Chris watched her go, unable to say anything. The door slammed shut and the house filled with an awful silence. Neither he nor Seth made to move. A twitch of an unidentifiable emotion stabbed his heart roughly, somewhere between pain and anger. His daughter probably hated him. Or at least, she claims she did. It took a long time for Chris to realize that what he was feeling was the fact that Sophia had grown up without him.
He wished he could find the words to say to Seth. But he seemed just as lost as Chris.
“She’s right.” Seth finally said, murmuring.
Chris wanted to say more. He wanted something to be between them again, but anymore all that seemed to be there were petty arguments and the memories of their children growing up. It was as though they weren’t the same people they were back in college. They weren’t those teenagers intent on finding the next great adventure and taking chances with things that shouldn’t have been chanced. This was adulthood, whether they liked it or not, and it was all too real.
Seth strode back into the room they used to share and closed the door tightly behind him, leaving Chris alone, standing on the stairs still, trying to figure out how everything had gotten so horrible.
As Chris sat at the table, staring into a cup of black coffee that was probably cold by then, Seth had come down the stairs. He was dressed, showered and did not look at his husband. Instead, he emptied what was left in the coffee pot into the sink, rinsing it quickly before snatching his car keys from the counter and heading out the back door.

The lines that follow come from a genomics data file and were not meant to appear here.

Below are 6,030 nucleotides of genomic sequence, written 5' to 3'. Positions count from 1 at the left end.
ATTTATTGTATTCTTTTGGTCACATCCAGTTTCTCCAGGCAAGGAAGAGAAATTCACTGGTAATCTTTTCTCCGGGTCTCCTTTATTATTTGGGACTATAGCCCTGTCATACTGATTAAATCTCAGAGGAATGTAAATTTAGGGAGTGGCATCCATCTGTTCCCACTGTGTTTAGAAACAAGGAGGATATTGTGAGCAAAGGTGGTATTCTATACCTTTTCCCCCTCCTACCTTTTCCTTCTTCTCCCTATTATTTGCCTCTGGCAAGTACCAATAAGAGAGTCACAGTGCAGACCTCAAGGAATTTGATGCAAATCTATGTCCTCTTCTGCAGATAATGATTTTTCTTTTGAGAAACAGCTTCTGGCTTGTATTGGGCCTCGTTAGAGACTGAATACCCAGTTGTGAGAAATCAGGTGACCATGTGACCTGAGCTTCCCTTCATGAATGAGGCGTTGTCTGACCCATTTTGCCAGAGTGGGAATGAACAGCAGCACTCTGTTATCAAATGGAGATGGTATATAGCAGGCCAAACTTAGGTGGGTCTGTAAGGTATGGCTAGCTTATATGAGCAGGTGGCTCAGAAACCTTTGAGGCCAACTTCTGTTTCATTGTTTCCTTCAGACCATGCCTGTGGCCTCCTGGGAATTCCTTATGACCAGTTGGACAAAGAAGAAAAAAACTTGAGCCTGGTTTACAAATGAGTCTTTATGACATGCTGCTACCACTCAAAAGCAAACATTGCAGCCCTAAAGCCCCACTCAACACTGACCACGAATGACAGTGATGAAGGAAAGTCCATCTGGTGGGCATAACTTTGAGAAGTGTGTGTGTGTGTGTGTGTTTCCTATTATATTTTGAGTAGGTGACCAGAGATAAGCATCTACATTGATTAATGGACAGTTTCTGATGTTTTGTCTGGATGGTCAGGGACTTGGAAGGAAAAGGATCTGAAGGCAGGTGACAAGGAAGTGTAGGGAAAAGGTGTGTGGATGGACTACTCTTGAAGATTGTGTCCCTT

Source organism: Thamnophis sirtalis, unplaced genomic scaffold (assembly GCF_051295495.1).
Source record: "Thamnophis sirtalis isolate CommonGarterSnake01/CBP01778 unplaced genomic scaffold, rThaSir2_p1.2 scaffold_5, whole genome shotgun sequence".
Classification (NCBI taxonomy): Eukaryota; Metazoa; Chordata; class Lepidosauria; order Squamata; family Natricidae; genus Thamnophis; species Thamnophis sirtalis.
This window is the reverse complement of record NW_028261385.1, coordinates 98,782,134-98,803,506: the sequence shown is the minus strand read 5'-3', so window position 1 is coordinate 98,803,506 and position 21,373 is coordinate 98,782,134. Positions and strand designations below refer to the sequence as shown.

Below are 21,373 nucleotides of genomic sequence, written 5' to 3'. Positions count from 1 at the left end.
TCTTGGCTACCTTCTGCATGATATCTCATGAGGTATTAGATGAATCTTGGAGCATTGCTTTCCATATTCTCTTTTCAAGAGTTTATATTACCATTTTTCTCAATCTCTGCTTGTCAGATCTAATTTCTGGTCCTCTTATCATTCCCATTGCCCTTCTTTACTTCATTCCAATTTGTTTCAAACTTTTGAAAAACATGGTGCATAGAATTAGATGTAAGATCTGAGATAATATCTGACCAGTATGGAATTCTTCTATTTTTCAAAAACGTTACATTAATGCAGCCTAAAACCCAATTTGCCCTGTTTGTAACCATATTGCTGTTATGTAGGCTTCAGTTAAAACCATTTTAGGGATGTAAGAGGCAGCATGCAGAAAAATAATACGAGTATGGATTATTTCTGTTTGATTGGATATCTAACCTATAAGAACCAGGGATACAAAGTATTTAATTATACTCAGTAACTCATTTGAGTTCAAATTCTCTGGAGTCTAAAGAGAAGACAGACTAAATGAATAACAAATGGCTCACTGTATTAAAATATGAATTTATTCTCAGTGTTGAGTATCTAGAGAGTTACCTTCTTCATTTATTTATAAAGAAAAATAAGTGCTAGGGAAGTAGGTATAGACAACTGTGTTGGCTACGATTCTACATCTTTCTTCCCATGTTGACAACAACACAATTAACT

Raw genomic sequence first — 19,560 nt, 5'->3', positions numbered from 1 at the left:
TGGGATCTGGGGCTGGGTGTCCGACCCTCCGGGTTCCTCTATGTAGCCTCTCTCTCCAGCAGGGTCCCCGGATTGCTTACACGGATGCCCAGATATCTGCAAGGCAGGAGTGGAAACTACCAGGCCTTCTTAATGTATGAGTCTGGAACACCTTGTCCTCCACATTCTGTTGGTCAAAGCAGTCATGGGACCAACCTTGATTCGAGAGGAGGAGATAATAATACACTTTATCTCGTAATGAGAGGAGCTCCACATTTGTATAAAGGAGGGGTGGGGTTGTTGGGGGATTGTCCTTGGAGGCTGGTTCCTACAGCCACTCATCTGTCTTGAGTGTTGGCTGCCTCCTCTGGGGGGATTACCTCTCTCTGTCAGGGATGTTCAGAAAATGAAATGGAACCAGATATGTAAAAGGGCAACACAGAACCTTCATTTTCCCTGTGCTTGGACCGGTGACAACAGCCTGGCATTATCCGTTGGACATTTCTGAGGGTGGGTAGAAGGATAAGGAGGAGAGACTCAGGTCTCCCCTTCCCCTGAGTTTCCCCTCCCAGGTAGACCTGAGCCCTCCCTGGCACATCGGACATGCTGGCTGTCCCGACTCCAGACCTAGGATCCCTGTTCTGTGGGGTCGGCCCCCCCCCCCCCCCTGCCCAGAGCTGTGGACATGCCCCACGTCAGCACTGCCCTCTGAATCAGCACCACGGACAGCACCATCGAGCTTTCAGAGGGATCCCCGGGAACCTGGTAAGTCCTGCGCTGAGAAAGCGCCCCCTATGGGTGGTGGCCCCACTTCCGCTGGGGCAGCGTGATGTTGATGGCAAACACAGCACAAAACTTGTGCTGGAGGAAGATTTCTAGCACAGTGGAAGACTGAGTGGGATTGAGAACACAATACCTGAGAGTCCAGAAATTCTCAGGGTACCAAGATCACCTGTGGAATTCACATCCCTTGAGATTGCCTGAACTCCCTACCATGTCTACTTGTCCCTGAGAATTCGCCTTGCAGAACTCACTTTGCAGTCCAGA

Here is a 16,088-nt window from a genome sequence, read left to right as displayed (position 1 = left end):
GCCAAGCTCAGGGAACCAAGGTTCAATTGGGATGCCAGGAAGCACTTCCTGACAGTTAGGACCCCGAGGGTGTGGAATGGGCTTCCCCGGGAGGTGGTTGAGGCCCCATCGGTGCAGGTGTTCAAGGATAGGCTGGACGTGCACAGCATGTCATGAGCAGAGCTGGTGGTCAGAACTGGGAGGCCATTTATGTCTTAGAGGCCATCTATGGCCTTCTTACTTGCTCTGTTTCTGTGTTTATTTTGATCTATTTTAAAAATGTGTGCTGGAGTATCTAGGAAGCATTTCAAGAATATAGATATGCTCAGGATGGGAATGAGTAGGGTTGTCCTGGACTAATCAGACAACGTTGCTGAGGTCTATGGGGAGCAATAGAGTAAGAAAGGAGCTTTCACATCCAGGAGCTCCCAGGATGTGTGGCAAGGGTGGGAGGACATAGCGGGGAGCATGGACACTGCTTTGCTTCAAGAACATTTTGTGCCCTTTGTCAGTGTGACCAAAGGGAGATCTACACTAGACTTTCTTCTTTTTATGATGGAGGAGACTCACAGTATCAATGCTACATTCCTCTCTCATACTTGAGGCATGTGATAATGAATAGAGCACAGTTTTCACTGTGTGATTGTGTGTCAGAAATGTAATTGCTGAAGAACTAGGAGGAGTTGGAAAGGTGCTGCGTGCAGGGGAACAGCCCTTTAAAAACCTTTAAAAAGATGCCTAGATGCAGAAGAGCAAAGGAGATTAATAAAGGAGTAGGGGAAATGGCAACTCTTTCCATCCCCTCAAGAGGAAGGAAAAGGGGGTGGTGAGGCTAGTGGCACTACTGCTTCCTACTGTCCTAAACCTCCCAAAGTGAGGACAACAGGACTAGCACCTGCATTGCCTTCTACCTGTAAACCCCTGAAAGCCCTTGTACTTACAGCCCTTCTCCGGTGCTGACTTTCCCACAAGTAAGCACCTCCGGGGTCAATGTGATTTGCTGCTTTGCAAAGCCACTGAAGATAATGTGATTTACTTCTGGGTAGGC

Chris didn’t ask where he was going, and Seth didn’t offer. Instead, he just left as if Chris wasn’t even there at all.
Sophia still hadn’t answered her phone, even though he called it twice and texted three times. He understood that she needed her space, and probably didn’t want to see either of her fathers, but at the very same time, she still had to go home. She still needed to be with her family. She had to forgive them at some point.
Her whole world had turned on its axis in multiple ways. From what was going on with her parents to things in her own life. She had to get the right footing. But it was impossible to do that if she refused to ask people for support.
Sophia didn’t speak to Jace as they left the Rappahannock. Part of her felt like he didn’t deserve it, and another part of her wanted to act like everything was okay with them. They would both know that was a lie if she spoke it.
Jace kept his eyes trained on the road, one hand gripping the steering wheel, the other tight on the shift knob. She watched as he pushed it into third gear and then dropped his hand on his jeans. Sophia stared at the knob detailing which gears were where and knew that Jace would have to touch it again soon. It would’ve been so easy to grab it before he did, so that he’d be holding her hand when he would go to shift.
But she didn’t do it.
He came up to a red light and put the car in neutral, sighing. “Are you going to say anything?” he asked quietly.